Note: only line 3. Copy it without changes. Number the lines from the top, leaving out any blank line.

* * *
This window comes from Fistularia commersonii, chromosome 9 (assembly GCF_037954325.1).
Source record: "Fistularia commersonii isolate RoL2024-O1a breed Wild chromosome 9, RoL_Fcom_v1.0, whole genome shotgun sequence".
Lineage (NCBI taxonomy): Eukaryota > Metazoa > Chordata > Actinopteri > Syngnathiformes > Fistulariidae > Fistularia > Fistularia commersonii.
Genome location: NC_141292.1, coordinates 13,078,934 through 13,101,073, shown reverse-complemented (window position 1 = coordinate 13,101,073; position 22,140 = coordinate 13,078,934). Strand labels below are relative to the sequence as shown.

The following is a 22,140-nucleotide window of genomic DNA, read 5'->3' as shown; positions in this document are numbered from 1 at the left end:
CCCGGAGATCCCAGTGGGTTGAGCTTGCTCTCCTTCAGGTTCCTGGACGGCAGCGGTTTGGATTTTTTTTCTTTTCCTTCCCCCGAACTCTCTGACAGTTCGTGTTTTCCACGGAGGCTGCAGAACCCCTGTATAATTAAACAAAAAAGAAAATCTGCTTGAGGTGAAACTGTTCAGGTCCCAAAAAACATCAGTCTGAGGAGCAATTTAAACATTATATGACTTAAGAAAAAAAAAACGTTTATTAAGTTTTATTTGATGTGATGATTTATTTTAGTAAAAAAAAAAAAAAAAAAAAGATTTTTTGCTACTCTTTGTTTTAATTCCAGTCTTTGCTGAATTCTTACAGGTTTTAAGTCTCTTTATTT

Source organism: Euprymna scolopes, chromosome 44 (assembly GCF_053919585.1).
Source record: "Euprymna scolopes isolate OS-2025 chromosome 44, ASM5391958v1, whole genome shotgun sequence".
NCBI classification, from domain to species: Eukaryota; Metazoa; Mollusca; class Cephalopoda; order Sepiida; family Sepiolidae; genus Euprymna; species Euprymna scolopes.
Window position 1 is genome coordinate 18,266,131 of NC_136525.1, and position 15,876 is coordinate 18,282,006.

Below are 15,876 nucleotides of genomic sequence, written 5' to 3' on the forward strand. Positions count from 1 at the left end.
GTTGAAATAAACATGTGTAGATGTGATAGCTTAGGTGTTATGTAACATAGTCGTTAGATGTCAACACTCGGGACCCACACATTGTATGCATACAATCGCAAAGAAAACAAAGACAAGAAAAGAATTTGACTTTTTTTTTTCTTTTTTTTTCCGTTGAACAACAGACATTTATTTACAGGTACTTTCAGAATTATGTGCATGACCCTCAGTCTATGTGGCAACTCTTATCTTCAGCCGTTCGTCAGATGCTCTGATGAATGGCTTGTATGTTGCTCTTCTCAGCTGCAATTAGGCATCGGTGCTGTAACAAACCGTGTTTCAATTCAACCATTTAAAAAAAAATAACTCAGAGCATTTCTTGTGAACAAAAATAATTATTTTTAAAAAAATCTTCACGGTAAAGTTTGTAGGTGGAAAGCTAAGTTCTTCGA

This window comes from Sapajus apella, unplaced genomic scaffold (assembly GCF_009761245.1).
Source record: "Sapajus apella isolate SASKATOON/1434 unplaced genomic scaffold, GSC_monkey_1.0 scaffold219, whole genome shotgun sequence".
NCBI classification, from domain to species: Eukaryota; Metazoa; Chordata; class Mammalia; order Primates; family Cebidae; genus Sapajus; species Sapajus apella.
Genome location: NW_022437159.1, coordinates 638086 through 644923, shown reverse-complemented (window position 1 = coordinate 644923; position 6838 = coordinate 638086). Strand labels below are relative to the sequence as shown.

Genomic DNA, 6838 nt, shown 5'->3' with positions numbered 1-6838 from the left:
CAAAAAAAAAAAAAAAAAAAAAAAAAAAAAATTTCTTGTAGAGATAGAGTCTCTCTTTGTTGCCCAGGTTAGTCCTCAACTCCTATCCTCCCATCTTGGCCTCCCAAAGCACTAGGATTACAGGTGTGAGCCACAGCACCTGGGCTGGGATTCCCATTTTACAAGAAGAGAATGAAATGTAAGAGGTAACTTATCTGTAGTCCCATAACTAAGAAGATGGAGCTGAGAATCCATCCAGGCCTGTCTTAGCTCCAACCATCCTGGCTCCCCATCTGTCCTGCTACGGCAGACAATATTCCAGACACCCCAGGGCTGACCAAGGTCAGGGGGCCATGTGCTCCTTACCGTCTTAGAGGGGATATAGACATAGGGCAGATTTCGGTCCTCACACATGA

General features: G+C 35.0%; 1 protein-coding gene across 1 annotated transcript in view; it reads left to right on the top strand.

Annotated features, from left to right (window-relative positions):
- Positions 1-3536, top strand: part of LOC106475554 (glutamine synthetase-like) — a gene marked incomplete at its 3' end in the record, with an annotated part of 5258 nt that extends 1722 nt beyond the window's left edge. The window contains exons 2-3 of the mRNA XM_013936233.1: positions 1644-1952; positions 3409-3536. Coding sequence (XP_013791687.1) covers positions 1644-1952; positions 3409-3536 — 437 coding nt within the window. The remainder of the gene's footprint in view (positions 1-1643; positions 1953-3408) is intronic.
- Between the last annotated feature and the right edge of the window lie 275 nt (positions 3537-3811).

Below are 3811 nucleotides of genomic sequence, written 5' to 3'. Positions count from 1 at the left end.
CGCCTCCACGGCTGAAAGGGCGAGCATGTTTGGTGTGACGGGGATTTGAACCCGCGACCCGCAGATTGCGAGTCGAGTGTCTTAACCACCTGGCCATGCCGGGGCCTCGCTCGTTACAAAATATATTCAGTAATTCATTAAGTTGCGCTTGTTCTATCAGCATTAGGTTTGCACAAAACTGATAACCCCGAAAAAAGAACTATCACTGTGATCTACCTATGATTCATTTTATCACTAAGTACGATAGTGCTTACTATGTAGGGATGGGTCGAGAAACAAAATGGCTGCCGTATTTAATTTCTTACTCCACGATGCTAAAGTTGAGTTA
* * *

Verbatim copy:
Lineage (NCBI taxonomy): Eukaryota > Metazoa > Chordata > Actinopteri > Syngnathiformes > Fistulariidae > Fistularia > Fistularia commersonii.